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Pam Ferguson wins probate judgeship

By Ed Brock

The voter turnout was low Tuesday but it was enough to put Jonesboro attorney Pam Ferguson into office as Clayton County's probate judge.

Ferguson received 2,309 to 2031 for Clay Davis, according to final but unofficial results from the county's 50 precincts and absentee ballots. About 10 percent of the county's 112,402 voters turned out in the first race three weeks ago when Ferguson led a field of four. By Tuesday that turnout number had dwindled to 4 percent.

"I want to thank the voters. I'm just awestruck that people came out and voted," Ferguson said. "I intend to make those who voted for me proud of their decision."

She is expected to take office in November and will have to run again a year after that in the regular election for the position.

Ferguson, who has practiced law for the past 14 years in Jonesboro, grew up in the legal system, working with her father, Monroe Ferguson, who has been an attorney for 37 years.

She is a certified mediator and a certified arbitrator.

She stressed her experience in the runoff campaign.

"I handled hundreds of cases in mediation, serving as both an attorney and a mediator. Through mediation, I helped many individuals resolve their disputes in beneficial ways," she said.

She told voters she believed "this experience will serve me well as a Probate Judge.

"The Probate Judge deals with a lot of tough issues and individuals who are experiencing numerous emotions. In my practice, I consult with families every day who are in crisis situations," she said.

The life-long Clayton County resident and her husband have three children.

Ferguson told voters besides her years of experience she has the demeanor to serve in that critical position.

"I am an even-tempered and caring individual. I have the patience and demeanor necessary to serve the county well as the next Probate Court Judge. I also have great listening skills, a quality which is essential in a judge."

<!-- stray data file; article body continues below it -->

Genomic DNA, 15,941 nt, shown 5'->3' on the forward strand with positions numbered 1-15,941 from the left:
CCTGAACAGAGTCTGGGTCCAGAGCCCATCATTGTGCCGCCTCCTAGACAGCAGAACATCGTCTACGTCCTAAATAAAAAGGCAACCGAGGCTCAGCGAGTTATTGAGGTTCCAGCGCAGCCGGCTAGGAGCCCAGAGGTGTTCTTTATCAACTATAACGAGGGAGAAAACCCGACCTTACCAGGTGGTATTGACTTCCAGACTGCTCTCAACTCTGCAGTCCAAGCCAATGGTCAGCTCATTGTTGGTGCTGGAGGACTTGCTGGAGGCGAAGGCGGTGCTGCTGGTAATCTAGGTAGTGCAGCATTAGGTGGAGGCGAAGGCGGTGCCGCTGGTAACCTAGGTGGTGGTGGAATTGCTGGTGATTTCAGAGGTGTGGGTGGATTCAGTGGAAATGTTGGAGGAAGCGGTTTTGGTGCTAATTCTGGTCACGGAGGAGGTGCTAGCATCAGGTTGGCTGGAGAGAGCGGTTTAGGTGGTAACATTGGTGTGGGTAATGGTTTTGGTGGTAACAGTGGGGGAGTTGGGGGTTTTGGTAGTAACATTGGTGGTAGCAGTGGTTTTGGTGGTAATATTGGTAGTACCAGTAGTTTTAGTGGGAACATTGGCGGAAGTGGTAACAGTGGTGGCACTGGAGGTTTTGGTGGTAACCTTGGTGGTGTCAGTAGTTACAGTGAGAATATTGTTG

Ferguson attended Clayton State & College and transferred to the University of Georgia, where she graduated with a B.A. degree in 1986. Later she earned a Juris Doctor from the University of Georgia in 1989 and was admitted to the State Bar of Georgia in June of 1989.

Ferguson will succeed 65-year-old Eugene Lawson who held the position from 1983 to July when he decided to retire.

During his two decades in office Lawson successfully lobbied for legislation to make probate court parallel to superior court in counties with a high enough population where he pointed out that the probate judge is as qualified as the superior court judges.

When Lawson was elected, the probate court in Georgia was considered an inferior court. That meant people who were not satisfied with the court's decision did not have to appeal the case, but rather took it to superior court and the probate judge's decision-making authority was diminished.

Another change that occurred under Lawson was opening the court up to people of limited means.

Being probate judge in Clayton County is "a big job and a big responsibility," said former probate judge Kathryn Gibbs who held the position from 1972 to 1983.

"They'll be a little relieved by an election board having been picked (last week)," Gibbs said.

Conducting elections was previously a duty of the probate judge.

Before Gibbs, Horace Roberts held the post from 1968 to 1972 and Joe Lane prior to that.

Gibbs said she was following Tuesday's election.

"Of course I'm interested," Gibbs said.

Davis said he has 22 years of practicing law including seven years as municipal court judge in Forest Park. He attended the National Judicial College on judicial leadership, special court jurisdiction and advanced evidence. Davis is also former state representative and U.S. Marine and represented the Sixth District at the Georgia Municipal Court Council.

After graduating from college and law school, Davis said he had hundreds of hours of continuing legal and judicial education.

In the first race three weeks ago, Ferguson polled 3,826 votes to 3,013 for Davis, 2,772 for Fred Zimmerman and 1,333 for Bobby Simmons. Because she did not receive 50 percent plus one vote the runoff was required.